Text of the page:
Profiles in Pulmonary Hypertension and Pulmonary Embolism

Profiles in Pulmonary Hypertension and Pulmonary Embolism

Scott H. Visovatti

Vallerie V. Mclaughlin

Some of the material in this chapter was contributed by Samuel Z. Goldhaber, Nils Kucher, and Michael J. Landzberg in previous editions.


Pulmonary hypertension (PH) is a broad term used to describe an elevation of pressure in the pulmonary arteries as a consequence of one or more disease processes (Table 42.1). The diagnosis requires a mean pulmonary artery pressure (mPAP) of >25 mmHg by right heart catheterization (RHC), and is suggested by a Doppler transthoracic echocardiogram (TTE) revealing a tricuspid regurgitation velocity of >2.3 m/second or a right ventricular systolic pressure (RVSP) of >40 mmHg. Pulmonary arterial hypertension (PAH) is a subset of PH, and results from restricted flow through the pulmonary arterial system. The diagnosis of PAH requires an RHC and fulfillment of a specific set of hemodynamic criteria: mPAP of >25 mmHg, pulmonary capillary wedge of ≤15 mmHg, and pulmonary vascular resistance (PVR) of >3 Wood units. Pulmonary venous hypertension (PVH) refers to the subset of PH resulting from processes affecting the left side of the heart, resulting in an increased pressure in the pulmonary veins, which is transmitted back to the right side of the heart. Left heart disease is by far the most common etiology of PH identified by Doppler echocardiography; in one study, pulmonary arterial hypertension was identified in only 2.7% of patients found to have PH by TTE (Table 42.2). The distinction between PAH and PVH is an important one, as it has a large impact upon prognosis, the need for referral to an expert, and treatment options.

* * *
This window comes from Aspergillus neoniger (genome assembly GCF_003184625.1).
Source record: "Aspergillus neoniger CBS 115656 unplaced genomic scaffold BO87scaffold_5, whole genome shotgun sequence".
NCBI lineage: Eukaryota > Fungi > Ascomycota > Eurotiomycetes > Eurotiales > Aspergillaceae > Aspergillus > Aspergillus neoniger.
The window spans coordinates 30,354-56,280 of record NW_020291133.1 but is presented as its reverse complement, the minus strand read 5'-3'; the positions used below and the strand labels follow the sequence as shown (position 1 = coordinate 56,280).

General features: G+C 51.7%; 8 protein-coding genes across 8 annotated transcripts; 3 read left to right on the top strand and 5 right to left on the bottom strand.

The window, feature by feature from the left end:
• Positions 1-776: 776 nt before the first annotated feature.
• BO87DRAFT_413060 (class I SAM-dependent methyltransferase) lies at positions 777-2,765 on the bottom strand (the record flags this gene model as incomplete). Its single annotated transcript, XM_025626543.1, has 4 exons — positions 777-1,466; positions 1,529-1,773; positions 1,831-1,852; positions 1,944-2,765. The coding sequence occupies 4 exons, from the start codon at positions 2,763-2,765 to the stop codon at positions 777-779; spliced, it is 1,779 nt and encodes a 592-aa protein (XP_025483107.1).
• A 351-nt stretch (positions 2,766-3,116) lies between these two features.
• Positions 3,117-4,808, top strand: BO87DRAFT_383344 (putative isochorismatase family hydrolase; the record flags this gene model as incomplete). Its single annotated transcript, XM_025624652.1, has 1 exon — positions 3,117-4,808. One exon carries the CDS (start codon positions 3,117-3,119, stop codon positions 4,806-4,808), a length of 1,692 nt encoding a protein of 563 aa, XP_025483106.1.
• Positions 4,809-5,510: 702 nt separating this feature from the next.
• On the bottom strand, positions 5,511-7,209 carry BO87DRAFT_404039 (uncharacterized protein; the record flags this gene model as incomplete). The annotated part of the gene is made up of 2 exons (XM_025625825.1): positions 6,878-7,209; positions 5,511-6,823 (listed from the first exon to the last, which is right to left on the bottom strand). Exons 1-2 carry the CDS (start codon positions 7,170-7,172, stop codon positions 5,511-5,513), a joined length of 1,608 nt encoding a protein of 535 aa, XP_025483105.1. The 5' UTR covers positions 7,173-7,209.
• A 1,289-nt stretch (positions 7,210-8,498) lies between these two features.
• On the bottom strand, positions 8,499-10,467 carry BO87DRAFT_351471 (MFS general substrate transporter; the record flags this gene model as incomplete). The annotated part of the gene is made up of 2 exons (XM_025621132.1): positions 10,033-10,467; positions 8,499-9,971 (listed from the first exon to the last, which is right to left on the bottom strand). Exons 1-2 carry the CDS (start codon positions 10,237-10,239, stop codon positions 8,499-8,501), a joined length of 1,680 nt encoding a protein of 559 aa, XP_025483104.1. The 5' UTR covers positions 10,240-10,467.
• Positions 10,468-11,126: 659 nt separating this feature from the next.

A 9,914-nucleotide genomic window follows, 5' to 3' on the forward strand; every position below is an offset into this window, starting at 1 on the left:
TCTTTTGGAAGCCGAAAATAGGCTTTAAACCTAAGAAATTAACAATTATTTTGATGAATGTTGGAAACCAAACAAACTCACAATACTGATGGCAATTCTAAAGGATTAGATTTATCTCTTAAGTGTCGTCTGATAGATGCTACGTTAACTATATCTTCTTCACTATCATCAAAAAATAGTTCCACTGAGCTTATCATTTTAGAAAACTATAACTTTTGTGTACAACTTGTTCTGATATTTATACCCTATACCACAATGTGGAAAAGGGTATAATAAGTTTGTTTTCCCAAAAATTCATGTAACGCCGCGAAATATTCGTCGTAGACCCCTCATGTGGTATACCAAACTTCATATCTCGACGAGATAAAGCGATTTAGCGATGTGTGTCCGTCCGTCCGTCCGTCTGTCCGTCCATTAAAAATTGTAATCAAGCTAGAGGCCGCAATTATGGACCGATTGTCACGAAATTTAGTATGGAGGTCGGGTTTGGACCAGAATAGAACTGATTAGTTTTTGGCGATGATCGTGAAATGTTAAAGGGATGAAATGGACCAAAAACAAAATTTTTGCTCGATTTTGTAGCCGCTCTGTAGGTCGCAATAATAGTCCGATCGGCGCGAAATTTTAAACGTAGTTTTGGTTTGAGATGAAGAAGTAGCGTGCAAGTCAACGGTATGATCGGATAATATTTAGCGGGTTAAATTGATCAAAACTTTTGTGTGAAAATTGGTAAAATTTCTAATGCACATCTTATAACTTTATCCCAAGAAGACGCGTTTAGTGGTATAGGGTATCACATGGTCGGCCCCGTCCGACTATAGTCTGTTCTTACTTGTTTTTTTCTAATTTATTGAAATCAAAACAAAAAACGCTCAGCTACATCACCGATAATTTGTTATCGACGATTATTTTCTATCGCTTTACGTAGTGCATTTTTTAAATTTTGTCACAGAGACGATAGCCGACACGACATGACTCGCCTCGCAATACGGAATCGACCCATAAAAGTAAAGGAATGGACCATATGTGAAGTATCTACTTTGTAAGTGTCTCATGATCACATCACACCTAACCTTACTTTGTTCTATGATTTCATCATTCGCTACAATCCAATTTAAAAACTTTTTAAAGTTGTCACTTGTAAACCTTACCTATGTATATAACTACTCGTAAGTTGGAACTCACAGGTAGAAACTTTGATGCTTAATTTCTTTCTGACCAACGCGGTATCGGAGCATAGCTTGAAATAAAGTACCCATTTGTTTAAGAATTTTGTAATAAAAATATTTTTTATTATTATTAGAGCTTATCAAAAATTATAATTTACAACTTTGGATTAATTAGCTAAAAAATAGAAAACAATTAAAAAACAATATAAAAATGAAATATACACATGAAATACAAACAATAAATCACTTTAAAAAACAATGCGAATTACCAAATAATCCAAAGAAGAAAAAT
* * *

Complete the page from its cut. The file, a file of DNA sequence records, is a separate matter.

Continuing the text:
The pulmonary vasculature is a low-pressure system with a normal systolic pulmonary artery pressure (sPAP) range of 15 to 30 mmHg and mPAP of 9 to 18 mmHg. The pulmonary circulatory system functions with one-twelfth the resistance to flow observed in the systemic vascular bed, in part due to the large cross-sectional area of the pulmonary circulation.3 Moreover, a typical right ventricular systolic pressure of 25 mmHg is one-fifth the typical left ventricular systolic pressure. Increases in pulmonary vascular resistance are not well tolerated by this low-pressure system, and adaptive responses, including right ventricular hypertrophy (RVH), begin to develop within 96 hours of induced pulmonary hypertension in animal models.4 RVH is often followed by contractile dysfunction and/or RV dilatation as further compensatory responses. Continued remodeling leads to an alteration in RV shape from crescent to concentric, and the septum flattens due to the increased RV pressures. As a result of these processes, RV-LV interventricular dependence is affected, leading to LV diastolic dysfunction, a decrease in LV end-diastolic volume, and a resultant decrease in stroke volume and cardiac output.5 Progressive right-sided heart failure is both the final common pathway and the primary cause of death in patients with PH.